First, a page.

Jonathan Safran Foer Advocates a Mostly Vegan Diet to Save a Warming Planet

The cover of Foer's book that was the focus of this year's InFocus seminar; Photo Courtesy of: goodreads.com

The cover of Foer's book that was the focus of this year's InFocus seminar; Photo Courtesy of: goodreads.com

Every year, Moravian College’s InFocus program challenges students to engage in important discourse about one of the biggest issues facing humanity. This program’s focus this year is on sustainability

Along with events and classroom lesson plans that incorporate the yearly theme, freshmen students are required to read a designated book before the start of the semester. The book that was paired with this year’s sustainability theme is author Jonathan Safran Foer’s latest work on the connection between climate change and diet, We Are the Weather

Foer is a bestselling author of the novels Everything Is Illuminated and Extremely Loud & Incredibly Close, both of which have been adapted into films. 

Foer talked about the themes in We are the Weather on September 3rd at an InFocus webinar that was attended by over 400 Moravian students, professors, and staff. 

If we want to combat climate change, Foer argued that each of us can have the biggest impact by making four specific changes: Fly less, drive less, have fewer children, and eat a plant-based diet.  

The majority of flights are business-related and cannot be avoided, Foer said. But we can limit flights for recreational purposes. 

And while driving is most people’s only viable option to getting around or going to work, we can carpool, bike to nearby destinations, and drive electric cars.

Having fewer children comes down to personal preference, Foer said. 

Of the four steps, the one Foer argues is most attainable is adopting a plant-based diet. It is also the only one that addresses our methane and nitrous oxide emissions.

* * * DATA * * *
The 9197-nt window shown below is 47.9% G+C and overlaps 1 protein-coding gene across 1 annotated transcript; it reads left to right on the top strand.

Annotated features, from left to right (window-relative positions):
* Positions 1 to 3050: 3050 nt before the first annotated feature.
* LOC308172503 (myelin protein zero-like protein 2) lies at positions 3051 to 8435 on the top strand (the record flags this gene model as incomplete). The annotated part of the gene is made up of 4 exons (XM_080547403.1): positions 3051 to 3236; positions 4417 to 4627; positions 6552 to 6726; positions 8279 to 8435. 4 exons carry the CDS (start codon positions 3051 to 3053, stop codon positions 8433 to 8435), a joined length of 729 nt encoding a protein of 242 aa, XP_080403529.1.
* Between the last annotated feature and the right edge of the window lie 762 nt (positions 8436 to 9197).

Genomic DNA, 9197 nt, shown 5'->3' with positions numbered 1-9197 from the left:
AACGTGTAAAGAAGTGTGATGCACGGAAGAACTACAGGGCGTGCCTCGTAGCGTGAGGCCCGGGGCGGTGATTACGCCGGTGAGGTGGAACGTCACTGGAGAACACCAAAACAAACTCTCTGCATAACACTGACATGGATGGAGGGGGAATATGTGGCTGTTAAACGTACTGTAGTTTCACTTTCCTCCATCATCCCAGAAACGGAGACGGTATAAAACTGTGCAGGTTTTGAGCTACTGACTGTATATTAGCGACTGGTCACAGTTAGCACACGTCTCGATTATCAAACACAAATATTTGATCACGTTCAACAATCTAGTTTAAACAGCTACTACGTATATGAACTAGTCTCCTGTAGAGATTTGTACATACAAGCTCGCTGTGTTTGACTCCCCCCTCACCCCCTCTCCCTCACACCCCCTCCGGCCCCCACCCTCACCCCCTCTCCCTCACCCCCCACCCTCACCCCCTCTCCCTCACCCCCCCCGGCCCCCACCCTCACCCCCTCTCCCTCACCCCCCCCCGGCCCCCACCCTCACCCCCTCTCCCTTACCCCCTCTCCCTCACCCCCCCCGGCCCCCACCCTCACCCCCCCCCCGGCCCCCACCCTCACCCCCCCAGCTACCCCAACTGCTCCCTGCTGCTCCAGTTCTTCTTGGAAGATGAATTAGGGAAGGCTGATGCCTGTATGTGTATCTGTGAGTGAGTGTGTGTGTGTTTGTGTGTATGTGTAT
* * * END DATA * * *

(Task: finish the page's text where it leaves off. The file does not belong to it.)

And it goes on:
Foer made it clear, however, that we do not have to go fully vegan or even fully vegetarian. He merely suggests that we eat less meat. 

It is a scientific fact that we must consume fewer animal products in order to significantly cut down on human-created climate change. 

Foer acknowledged that those who have attempted to go vegan or vegetarians don’t always succeed. Committed vegans and vegetarians haven’t inspired them either, sometimes guilting them for their lack of commitment.

Given that, Foer believes that moderation — not exclusion — is a more realistic strategy: go vegan for breakfast and lunch; reserve meat for dinner. Or, at the very least, try to eat less meat. 

A lively question-and-answer period followed Foer’s talk, which allowed students to have a couple of minutes of intimate questioning as he was able to visit various dorms virtually. 

One student asked Foer about why it is so hard for people to accept the reality of climate change. 

Foer explained that it gets harder and harder for people to care about things the farther away they are from them. Because climate change feels so far away, despite its urgency, he said, so many people brush it off more easily than other issues. We have to make climate change feel “closer,” he said. 

Another student expressed their feelings of powerlessness against the gargantuan issue that is climate change. Foer was quick to point out that young people are some of the most powerful forces of change on the planet. He also emphasized voting for leaders who will create positive systemic change, saying voting is even more important than the aforementioned four most important actions an individual can take to help the environment.

At another point, Foer urged students to withdraw their money from destructive corporations and give to corporations with morals and causes we believe in. We should not invest in companies that are actively hurting the planet.

He suggested that we can create positive change on campus by urging the dining staff to offer more vegan and vegetarian options instead of the mostly meat-centric dishes we are used to seeing. This will make it easier for people to make healthier decisions, for themselves and the planet.

Megan O’Brien, a freshman biology major, attended the webinar and found it informative and inspiring. “It was nice to see somebody actually care about the environment,” she said. “It’s one thing to say you want the climate change crisis to be fixed but he actually wants to do it and is actively involved. He doesn’t want climate change to be a partisan issue. He wants it to be a full-force movement.”